A Travellerspoint blog

First night in Puerto Villamil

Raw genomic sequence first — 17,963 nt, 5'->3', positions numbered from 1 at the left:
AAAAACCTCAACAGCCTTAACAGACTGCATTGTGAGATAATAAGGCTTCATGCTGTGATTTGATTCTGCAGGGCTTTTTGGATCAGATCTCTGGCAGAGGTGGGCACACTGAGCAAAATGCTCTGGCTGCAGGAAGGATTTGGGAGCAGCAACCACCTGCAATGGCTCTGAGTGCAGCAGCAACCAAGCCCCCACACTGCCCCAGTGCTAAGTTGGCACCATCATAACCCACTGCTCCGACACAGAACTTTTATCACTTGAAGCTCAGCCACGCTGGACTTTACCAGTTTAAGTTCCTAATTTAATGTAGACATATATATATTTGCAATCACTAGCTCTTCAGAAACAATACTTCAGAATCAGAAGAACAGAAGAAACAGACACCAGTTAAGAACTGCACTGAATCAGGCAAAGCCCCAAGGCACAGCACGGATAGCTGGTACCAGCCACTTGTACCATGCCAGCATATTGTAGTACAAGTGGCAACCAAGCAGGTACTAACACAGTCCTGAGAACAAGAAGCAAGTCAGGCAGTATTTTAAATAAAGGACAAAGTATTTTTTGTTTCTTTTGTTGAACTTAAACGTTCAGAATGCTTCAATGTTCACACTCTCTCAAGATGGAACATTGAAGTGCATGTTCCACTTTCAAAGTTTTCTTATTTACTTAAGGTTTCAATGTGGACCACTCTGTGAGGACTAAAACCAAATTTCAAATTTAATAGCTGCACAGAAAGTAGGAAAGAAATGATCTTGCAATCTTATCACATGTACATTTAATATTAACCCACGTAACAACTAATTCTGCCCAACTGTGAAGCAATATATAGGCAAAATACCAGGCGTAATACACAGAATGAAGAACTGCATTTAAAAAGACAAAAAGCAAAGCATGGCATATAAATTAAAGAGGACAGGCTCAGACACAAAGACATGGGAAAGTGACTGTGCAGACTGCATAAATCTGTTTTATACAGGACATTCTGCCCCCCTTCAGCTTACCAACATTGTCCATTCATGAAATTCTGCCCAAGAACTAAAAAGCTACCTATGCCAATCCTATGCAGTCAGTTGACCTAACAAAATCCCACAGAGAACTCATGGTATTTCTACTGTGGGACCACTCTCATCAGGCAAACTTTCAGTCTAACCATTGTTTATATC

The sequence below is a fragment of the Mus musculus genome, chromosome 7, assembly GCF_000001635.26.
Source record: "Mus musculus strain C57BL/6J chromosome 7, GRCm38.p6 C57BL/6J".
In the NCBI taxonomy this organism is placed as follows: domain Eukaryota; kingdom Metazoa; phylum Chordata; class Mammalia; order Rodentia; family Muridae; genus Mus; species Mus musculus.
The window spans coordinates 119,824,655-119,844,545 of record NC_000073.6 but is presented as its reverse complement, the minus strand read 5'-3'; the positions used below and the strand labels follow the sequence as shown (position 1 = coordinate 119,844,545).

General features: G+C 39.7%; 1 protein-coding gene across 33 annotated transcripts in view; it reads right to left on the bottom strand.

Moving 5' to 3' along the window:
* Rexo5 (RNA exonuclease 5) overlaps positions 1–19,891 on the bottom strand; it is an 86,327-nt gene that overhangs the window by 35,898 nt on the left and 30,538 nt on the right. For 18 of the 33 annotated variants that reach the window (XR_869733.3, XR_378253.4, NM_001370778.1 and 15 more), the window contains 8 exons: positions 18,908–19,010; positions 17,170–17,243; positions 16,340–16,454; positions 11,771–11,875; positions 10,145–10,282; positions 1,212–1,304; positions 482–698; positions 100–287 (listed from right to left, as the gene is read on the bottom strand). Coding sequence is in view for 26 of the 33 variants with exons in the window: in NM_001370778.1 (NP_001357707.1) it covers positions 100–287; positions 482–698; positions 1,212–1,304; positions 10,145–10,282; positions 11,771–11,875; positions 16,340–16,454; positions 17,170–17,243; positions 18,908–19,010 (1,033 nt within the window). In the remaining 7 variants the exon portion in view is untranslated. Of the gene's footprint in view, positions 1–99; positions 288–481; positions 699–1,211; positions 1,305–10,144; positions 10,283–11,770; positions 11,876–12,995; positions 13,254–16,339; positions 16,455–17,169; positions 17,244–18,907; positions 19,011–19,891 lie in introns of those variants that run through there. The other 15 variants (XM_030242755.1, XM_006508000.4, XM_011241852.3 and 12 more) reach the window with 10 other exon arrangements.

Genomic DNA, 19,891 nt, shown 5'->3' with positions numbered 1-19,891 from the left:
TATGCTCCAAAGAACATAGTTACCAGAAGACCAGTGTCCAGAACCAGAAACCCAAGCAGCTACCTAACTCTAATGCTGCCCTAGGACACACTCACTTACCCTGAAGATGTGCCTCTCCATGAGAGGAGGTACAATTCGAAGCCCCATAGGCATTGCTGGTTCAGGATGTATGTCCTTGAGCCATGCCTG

After disembarking from our 5 hour water adventure it was dark out. We were tired and our tempers were short. We had no idea how we would get to our accommodations. Were there taxis? Where would we eat? We passed a band playing to an audience on what we thought was the main drag (it wasn't), and I thought to myself, if we would have arrived when we were supposed to have we could have been watching this. Oh well, the fact was, we arrived late and there was nothing we could do to change that. We followed some of the people who had been on the boat with with us and all of us started to ask for a taxi which we quickly found. It was someones pick-up truck. Tom and I were put into the back seat (I think because we were the oldest) and at least a half dozen or so other people were crammed in the back of the pick up truck. We told the driver where we were going and we were dropped off at Hostel Loja (and compared to the cost of the taxis on Santa Cruz, this was expensive, but hey, it was still cheap and the guy was doing pretty good business). Tom showed the staff person, Evelyn our booking confirmation and we were taken to our room but it was not the room we had booked. Tom had booked a room with a balcony and a double or king size bed, but we had two twin beds. When we tried to explain this is not what we had booked, it became obvious that our lack of Spanish and the hosts' lack of English was a barrier. Somehow we figured out that Evelyn had been sick for a couple of days and another couple was put into our room by another staff person. By making a handmade calendar on a scrap piece of paper we learned our room would be available in two days. Tired and not too happy about this, we agreed to spend the next two days in this room and by the way, it was awesome to have air conditioning which we had not had while we were in Puerto Lopez (a fan) and Santa Cruz (a fan)!